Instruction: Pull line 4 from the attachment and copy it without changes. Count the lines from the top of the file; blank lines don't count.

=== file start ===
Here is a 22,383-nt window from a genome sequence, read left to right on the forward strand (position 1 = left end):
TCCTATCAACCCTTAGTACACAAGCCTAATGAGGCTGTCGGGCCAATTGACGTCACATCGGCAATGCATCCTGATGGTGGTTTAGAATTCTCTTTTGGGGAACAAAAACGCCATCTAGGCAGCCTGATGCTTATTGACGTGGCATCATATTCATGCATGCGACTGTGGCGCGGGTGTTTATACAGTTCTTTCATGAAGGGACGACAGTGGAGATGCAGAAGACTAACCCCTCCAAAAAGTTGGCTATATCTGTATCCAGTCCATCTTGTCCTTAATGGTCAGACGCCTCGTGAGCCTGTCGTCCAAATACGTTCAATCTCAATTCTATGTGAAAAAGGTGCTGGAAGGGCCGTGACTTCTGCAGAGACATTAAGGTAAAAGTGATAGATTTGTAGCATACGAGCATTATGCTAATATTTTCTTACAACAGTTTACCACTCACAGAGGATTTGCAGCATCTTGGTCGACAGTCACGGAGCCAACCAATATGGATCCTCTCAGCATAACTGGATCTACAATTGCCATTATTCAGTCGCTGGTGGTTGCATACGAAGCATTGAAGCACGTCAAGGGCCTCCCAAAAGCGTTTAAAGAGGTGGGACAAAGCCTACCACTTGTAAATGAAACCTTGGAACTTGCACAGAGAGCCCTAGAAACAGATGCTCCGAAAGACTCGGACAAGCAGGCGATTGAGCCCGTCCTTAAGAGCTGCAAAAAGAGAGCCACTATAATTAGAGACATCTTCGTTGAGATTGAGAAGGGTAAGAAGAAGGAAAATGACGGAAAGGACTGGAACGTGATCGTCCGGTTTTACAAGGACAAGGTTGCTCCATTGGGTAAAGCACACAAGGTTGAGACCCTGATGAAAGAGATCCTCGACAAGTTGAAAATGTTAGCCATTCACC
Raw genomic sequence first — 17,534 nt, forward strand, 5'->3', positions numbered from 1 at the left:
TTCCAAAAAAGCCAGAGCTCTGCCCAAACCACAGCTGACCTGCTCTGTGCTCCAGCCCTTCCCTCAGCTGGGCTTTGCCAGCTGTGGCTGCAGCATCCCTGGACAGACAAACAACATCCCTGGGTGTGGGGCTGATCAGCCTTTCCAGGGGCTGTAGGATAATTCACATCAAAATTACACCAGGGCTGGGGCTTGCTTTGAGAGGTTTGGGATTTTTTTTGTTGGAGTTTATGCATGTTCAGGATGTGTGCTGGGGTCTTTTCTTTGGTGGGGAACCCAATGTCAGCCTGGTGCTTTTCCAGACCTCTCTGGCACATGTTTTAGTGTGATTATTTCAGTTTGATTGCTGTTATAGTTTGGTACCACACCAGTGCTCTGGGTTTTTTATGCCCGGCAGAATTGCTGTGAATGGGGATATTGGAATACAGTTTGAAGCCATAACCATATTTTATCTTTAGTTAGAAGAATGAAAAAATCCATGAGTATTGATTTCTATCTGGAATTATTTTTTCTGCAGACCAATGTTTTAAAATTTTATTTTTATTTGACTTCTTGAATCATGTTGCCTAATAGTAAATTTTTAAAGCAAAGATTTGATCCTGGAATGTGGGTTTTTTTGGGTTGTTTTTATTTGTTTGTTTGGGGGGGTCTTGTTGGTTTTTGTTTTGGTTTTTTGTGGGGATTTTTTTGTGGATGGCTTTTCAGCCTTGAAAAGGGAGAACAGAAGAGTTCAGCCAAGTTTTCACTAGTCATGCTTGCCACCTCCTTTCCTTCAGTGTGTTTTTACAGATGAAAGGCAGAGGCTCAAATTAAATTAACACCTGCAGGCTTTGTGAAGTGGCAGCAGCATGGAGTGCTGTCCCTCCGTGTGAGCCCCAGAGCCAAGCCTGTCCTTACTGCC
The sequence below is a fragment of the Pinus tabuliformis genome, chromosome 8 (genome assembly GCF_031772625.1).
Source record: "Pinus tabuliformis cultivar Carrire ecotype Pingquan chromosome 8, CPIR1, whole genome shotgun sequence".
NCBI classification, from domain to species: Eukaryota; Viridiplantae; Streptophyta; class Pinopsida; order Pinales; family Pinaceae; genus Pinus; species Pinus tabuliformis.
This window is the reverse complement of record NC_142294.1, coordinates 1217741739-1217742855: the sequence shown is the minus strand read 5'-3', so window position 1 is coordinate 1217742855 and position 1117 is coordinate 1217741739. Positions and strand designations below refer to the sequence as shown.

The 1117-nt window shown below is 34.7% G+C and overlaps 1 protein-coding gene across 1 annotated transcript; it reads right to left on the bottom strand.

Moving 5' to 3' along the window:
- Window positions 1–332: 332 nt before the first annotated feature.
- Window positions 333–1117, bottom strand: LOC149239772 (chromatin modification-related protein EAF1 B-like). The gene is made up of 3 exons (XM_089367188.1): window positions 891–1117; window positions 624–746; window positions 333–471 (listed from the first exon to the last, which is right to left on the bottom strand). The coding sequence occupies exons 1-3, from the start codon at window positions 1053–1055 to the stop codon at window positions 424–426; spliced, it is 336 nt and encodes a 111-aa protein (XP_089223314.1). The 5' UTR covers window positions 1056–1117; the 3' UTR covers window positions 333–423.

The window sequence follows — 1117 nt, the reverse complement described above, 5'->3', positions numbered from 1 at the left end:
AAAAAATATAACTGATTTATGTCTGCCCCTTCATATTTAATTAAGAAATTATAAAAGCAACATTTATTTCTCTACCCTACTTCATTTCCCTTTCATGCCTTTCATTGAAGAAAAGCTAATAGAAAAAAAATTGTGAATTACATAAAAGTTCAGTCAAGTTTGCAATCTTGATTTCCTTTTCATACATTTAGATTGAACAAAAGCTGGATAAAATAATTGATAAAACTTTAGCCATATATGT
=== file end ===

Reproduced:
TTCCAAAAAAGCCAGAGCTCTGCCCAAACCACAGCTGACCTGCTCTGTGCTCCAGCCCTTCCCTCAGCTGGGCTTTGCCAGCTGTGGCTGCAGCATCCCTGGACAGACAAACAACATCCCTGGGTGTGGGGCTGATCAGCCTTTCCAGGGGCTGTAGGATAATTCACATCAAAATTACACCAGGGCTGGGGCTTGCTTTGAGAGGTTTGGGATTTTTTTTGTTGGAGTTTATGCATGTTCAGGATGTGTGCTGGGGTCTTTTCTTTGGTGGGGAACCCAATGTCAGCCTGGTGCTTTTCCAGACCTCTCTGGCACATGTTTTAGTGTGATTATTTCAGTTTGATTGCTGTTATAGTTTGGTACCACACCAGTGCTCTGGGTTTTTTATGCCCGGCAGAATTGCTGTGAATGGGGATATTGGAATACAGTTTGAAGCCATAACCATATTTTATCTTTAGTTAGAAGAATGAAAAAATCCATGAGTATTGATTTCTATCTGGAATTATTTTTTCTGCAGACCAATGTTTTAAAATTTTATTTTTATTTGACTTCTTGAATCATGTTGCCTAATAGTAAATTTTTAAAGCAAAGATTTGATCCTGGAATGTGGGTTTTTTTGGGTTGTTTTTATTTGTTTGTTTGGGGGGGTCTTGTTGGTTTTTGTTTTGGTTTTTTGTGGGGATTTTTTTGTGGATGGCTTTTCAGCCTTGAAAAGGGAGAACAGAAGAGTTCAGCCAAGTTTTCACTAGTCATGCTTGCCACCTCCTTTCCTTCAGTGTGTTTTTACAGATGAAAGGCAGAGGCTCAAATTAAATTAACACCTGCAGGCTTTGTGAAGTGGCAGCAGCATGGAGTGCTGTCCCTCCGTGTGAGCCCCAGAGCCAAGCCTGTCCTTACTGCC